I started writing this post over a week ago and in that time the argument has sprung up in many different places with advocates on both sides.
Content curation and social sharing is rapidly becoming widely established ranging from casual curation via link sharing on social networks to dedicated services such as Amplify. Its popularity is such that curation advocates are arguing that it is sounding the death knell for RSS readers (as distinct from the format) and traditional news outlets, especially now that Bloglines is being shut down, but is this really the case?
Personally, I don't believe so.
Curation is great - you can't deny that - and has been with us in one form or another for as long as the web. Sharing files or links on bulletin boards, forums, blog posts listing "best ofs" or "top 10 resources", and more recently sharing items from RSS feeds via Google Reader have all set the scene.
Getting news and links via your social circle allows you to consume things you would probably never find through your own surfing. Consuming social news also means that you don't have to manage your own news sources.
Should you wish to target your consumption you can use something like Twitter lists but it is not essential to actively play a part in the delivery of news beyond initially following people on your network of choice.
The down side
There are, however, distinct disadvantages to relying on your social circle for news. Firstly, social news is immediate - it appears in your stream and within no time at all is buried under a pile of new status updates. Recent reports mentioned that the effective life of a popular tweet was only half a day.
Could you imagine it if you could only see emails when they hit your inbox as they would be deleted within 12 hours?
We are not always plugged in to our social circles 24/7 and can even go for days without being connected (rare for us geeks but it does happen). There is, therefore, a high chance of missing items that you would normally like to read unless you are using lists to add your own level of curation to the mix.
It has been said that if news is important enough it will find you but it cannot do so if you are not there.
The second drawback of curated lists is that they invariably consist of mainly links with little explanation or guidance as to what they contain, especially within the 140 character restrictions of Twitter. You are, therefore, constantly forced to jump out to a browser or a different client in order to read the item. You may be able to peruse more tweets in a minute that posts in other places but how much value is actually gleaned from them?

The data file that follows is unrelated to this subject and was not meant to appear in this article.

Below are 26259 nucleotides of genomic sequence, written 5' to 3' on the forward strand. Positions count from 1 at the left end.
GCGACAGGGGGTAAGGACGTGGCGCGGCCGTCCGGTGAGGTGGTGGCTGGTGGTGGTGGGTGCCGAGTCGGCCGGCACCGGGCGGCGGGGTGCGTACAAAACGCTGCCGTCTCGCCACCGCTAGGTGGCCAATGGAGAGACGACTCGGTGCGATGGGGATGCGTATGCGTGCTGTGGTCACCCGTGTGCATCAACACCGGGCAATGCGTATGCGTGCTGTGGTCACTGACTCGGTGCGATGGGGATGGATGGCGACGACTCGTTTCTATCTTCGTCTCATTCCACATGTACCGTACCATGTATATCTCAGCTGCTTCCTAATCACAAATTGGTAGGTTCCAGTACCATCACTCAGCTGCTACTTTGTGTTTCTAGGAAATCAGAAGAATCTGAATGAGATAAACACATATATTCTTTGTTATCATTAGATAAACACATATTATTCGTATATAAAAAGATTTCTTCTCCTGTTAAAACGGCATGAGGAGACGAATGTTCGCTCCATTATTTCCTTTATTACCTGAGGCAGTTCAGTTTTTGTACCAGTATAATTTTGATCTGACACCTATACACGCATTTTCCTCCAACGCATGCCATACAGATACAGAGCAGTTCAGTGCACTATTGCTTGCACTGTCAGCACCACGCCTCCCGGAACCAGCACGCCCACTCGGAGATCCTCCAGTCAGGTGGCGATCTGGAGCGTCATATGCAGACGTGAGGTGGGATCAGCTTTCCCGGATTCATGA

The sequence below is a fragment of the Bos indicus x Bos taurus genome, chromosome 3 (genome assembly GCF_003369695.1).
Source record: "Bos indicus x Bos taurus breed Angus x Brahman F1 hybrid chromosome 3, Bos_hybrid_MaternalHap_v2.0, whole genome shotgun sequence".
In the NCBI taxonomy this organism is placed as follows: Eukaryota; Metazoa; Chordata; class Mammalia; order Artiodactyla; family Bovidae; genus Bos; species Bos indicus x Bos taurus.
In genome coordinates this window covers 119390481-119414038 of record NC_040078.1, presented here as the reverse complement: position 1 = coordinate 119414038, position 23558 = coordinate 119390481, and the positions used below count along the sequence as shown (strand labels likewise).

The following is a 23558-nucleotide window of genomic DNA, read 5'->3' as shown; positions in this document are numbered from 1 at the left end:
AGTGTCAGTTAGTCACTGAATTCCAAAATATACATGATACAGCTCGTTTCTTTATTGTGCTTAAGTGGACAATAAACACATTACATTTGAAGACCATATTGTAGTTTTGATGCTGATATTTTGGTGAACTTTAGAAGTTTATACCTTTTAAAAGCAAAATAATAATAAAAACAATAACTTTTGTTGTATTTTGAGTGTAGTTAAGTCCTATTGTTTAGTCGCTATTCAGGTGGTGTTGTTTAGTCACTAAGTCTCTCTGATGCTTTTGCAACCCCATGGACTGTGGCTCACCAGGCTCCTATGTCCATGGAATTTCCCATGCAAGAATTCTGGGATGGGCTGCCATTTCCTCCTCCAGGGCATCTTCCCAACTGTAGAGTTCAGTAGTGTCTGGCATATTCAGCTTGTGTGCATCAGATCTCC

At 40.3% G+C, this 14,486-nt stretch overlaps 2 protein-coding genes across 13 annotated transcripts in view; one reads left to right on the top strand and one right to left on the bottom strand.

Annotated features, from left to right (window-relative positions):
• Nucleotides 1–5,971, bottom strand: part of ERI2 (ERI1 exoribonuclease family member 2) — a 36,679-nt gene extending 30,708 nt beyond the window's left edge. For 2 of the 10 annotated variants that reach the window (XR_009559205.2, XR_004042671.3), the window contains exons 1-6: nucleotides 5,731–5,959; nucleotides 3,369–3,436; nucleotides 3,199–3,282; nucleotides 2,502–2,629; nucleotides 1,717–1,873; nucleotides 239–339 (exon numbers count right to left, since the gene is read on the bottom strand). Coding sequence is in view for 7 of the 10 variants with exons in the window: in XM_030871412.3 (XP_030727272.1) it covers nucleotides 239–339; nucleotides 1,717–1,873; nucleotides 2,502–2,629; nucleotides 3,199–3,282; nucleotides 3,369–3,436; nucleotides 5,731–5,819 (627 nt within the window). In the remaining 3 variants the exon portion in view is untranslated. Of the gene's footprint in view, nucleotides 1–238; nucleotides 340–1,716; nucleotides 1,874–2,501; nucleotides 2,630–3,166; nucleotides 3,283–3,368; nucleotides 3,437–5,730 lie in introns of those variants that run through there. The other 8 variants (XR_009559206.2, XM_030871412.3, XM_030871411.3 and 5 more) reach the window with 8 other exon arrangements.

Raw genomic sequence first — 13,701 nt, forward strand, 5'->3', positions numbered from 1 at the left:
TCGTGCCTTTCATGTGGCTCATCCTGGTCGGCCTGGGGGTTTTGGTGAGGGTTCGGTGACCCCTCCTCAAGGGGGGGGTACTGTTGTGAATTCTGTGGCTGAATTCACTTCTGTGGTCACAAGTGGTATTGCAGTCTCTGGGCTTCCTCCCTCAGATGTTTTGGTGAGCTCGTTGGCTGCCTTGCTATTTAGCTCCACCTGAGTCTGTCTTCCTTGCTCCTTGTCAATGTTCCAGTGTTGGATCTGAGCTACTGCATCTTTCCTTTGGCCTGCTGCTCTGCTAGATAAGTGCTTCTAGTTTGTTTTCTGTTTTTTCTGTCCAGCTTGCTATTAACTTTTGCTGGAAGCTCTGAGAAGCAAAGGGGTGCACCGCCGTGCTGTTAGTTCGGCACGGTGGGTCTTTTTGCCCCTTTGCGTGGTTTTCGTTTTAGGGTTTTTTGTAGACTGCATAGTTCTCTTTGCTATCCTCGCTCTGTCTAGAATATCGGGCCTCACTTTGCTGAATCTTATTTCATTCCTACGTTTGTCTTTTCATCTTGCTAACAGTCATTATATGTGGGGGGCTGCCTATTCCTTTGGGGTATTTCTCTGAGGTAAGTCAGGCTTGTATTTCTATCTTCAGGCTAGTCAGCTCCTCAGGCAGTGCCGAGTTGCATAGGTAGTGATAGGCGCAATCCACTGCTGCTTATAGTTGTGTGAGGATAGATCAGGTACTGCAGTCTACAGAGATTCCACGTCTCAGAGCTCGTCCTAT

The primary advantage of subscription based consumption is that your feeds are gathered in your reader and retained until marked unread just like your email. We can therefore consume items at our leisure days, weeks, even months after they were written should we want/need to. Providing the feed publishes full text you need not even leave the RSS reader.
The argument that news is just what's new and anything else doesn't matter is, frankly, wrong. In the wider context than tech journalism and the echo chamber we consume more than just news. We are not all chasing the latest and greatest. Research around a topic may rely on older information where newer work may not exist. If we restrict ourselves to the here and now we are missing out.
That perfect blend
Subscription alone means that we are limited to the feeds we have discovered thus requiring a greater effort on our part to search out new sources of information.
The sweet spot is a blend of subscription & curation: discovering sources via the curation efforts of our social circle so that we may then subscribe to those sources that interest us most. Just because one of our friends has shared a particular item there is no guarantee that they will then share further items from the same source (or that we see those shares even if they do) so the ability to then follow those sources directly is still a must.
We are entering a time where our online behaviour is altering but, as with so many other things, it is an evolution and not a revolution and our readers and applications must adapt to match this behaviour.
Perhaps RSS will alter over time but there is plenty of life in the old dog yet.
Image by Lovro67